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Here's a basic recipe using the rubbing in method which makes around 12 small biscuits. This mixture is easily remembered as it's basically twice as much flour to butter, however it can be made richer by the addition of more butter - up to equal parts butter to flour.
100g/4oz plain flour
Method - Place the flour in a large mixing bowl, add the butter cubes and rub in with your fingertips until the mixture resembles breadcrumbs. Stir in the sugar then add the egg yolk and vanilla extract and mix to a firm dough. Add a little milk if the dough is too thick.
Although this the dough is firm, it often benefits from a short time chilling or in the freezer. It can be rolled out to around 1cm/ ½-inch thickness before being cut into shapes or can be moulded into a log, chilled or frozen well, then cut into slices.
The main reason for using this method is to ensure the mixture is well blended without the flour being over-worked so as to produce a light crumble biscuit.
Here's a basic recipe using the creaming method which makes about 12 large biscuits.
125g/5oz butter, softened
Method - cream the cutter and sugar until pale and fluffy, mix in the egg yolk and vanilla, mix in the flour. The dough is firm but can benefit from a short time chilling. It can be rolled out to no more than 1cm/ ½-inch thickness before being cut into shapes or can be moulded into a log, chilled or frozen well, then cut into slices.
You can add other liquid flavourings instead of the vanilla, additional ingredients such as dried fruit, nuts or chocolate chips, or spices such as cinnamon, ground ginger or curry powder for savoury versions.
The name refers to the way the egg content is treated.
Egg whites - these are whisked until firm
Egg yolks/whole eggs - thee are whisked together with the sugar content until thickened and lightened
These types of biscuits range from straight-forward whisked egg whites with added sugar in the form of light as air meringues to more substantial biscuits such as coconut macaroons.
As these recipes vary enormously, it is not possible to give a generic basic recipe here.
The name refers to the way certain ingredients are prepared. In most cases, the recipes include liquid sweeteners such as honey, golden (corn) syrup or molasses. All sweeteners (including sugar) are placed in a large saucepan together with the fat content, which is then gently melted and stirred until well combined. Often the other ingredients are added to the melted ingredients so most of the mixing is done in the saucepan rather than in a mixing bowl.
The mixture can be soft enough to easily drop from a spoon such as brandy snaps, or thick enough to press into a tin such as flapjacks. Once again, as these recipes vary enormously, it is not possible to give a generic basic recipe here.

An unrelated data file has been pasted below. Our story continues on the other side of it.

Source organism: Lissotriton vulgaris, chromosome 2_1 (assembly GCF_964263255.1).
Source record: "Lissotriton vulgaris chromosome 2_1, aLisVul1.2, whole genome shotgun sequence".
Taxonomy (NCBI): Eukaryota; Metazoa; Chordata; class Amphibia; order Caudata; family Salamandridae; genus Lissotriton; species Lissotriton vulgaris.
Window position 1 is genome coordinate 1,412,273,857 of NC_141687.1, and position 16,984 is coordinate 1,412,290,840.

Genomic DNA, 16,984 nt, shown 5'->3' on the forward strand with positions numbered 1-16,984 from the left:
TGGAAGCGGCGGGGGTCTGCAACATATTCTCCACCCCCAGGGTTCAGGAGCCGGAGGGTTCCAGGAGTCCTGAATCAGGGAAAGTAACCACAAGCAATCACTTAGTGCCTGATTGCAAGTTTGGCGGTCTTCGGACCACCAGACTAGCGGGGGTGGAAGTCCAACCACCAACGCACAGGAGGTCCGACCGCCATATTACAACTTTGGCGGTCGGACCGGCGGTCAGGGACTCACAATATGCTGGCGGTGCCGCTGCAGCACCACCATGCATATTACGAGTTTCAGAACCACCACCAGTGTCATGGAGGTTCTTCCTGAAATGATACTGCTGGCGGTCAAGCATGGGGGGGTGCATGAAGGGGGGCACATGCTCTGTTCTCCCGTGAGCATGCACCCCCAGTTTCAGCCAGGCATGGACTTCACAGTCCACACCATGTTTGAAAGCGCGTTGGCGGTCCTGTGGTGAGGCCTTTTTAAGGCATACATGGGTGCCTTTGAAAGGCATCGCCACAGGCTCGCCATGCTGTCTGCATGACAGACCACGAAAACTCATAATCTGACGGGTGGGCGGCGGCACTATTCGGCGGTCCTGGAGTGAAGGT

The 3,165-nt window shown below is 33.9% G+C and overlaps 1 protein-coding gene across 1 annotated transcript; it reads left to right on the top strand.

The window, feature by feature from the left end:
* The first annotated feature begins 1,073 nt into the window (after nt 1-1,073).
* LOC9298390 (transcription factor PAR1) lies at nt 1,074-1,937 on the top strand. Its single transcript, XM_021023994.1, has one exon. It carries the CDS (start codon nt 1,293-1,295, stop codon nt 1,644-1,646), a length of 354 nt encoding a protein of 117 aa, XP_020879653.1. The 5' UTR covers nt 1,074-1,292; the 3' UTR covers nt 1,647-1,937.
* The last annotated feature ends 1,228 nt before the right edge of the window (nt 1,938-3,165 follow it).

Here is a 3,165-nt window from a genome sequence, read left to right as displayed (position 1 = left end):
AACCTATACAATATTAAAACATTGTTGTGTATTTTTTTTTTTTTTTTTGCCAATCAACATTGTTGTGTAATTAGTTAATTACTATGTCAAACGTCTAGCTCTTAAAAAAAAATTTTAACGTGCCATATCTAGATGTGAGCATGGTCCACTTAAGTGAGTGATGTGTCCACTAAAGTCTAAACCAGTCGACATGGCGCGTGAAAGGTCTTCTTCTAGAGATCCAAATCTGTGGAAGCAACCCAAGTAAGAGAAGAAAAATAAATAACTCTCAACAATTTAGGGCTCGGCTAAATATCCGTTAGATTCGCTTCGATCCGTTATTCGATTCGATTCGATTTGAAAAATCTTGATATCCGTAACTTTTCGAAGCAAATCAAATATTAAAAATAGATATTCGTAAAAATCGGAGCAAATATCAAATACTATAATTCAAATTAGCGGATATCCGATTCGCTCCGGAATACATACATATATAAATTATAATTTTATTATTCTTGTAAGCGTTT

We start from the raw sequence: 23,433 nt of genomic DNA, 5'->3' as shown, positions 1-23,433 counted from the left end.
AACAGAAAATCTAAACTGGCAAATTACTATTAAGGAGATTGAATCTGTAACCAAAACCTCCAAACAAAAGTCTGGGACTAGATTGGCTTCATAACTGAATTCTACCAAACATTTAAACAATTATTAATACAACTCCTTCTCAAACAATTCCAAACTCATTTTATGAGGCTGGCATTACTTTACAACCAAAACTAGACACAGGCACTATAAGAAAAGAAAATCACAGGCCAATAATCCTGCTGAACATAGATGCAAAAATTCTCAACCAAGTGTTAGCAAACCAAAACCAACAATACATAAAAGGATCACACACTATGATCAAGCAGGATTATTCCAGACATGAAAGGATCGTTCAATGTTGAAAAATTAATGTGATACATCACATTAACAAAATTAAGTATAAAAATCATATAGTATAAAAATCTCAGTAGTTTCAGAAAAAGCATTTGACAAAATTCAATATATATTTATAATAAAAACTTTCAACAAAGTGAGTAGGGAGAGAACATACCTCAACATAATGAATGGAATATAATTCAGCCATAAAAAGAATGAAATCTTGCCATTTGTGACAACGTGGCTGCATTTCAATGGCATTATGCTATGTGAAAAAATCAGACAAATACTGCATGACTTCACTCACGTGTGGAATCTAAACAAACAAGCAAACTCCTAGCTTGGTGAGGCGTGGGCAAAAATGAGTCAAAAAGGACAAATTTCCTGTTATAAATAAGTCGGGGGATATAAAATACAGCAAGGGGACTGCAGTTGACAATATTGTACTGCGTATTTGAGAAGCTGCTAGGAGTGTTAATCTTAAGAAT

Basic ingredients used to make biscuits
Using the correct basic ingredients is important if the desired results are to be achieved so always try to follow the recipe closely. Accurate measuring is also important to ensure the science works.
Type of flour to use when baking biscuits
The use of baking powder or self
raising flour in some recipes makes the biscuit more puffy. If
a recipe calls for self raising flour, this can be
substituted with plain flour provided baking powder is also
added - ½ a teasp to every 100g of flour.
However, if a recipe calls for plain (all purpose) flour,
unless it also includes baking powder, do not substitute it
with self raising flour.
In general, the more fat used the crisper the biscuit will be whilst the less fat used the puffier the biscuit will be. Depending on the recipe, solid fats such as butter, lard, margarine and solid vegetable oils or shortenings (e.g. Trex or Cookeen in the UK or Crisco in the US) can be used however it should be noted that whipped spreads are not suitable.
The type and amount of sweetener used can play a vital role in the way a biscuit turns out. In general, reducing the amount of sugar called for in a biscuit recipe helps to bake the finished biscuit more puffy.
White sugar makes crisper biscuits than brown sugar
Brown sugar tend to absorb moisture after baking which helps them to stay chewy.
Liquid sweeteners such as honey or golden (corn) syrup help the finished biscuit to be moist or chewy.
Many liquids can be used to flavour such as vanilla extract, almond essence, lemon or orange juice. These are generally used in small quantities which doesn't have too much effect on the structure of the finished biscuit. However, liquids used primarily to bind the dough can either cause biscuits to puff up or spread out.
Milk or water will help biscuits to spread and will help create a crisper finish.
Egg yolks add richness and also help create a crisper finish.
Egg whites tend to make biscuits more dry so extra sugar is often added to counteract this.
Baking large amounts of biscuits, referred to as 'batch baking' is as simple as doubling the ingredients (more than that and you'd probably have to consider getting another oven). However it is also possible to bake smaller amounts of biscuits provided you are careful when measuring out ingredients, particularly when it comes to eggs - even if you have to resort to using teaspoons.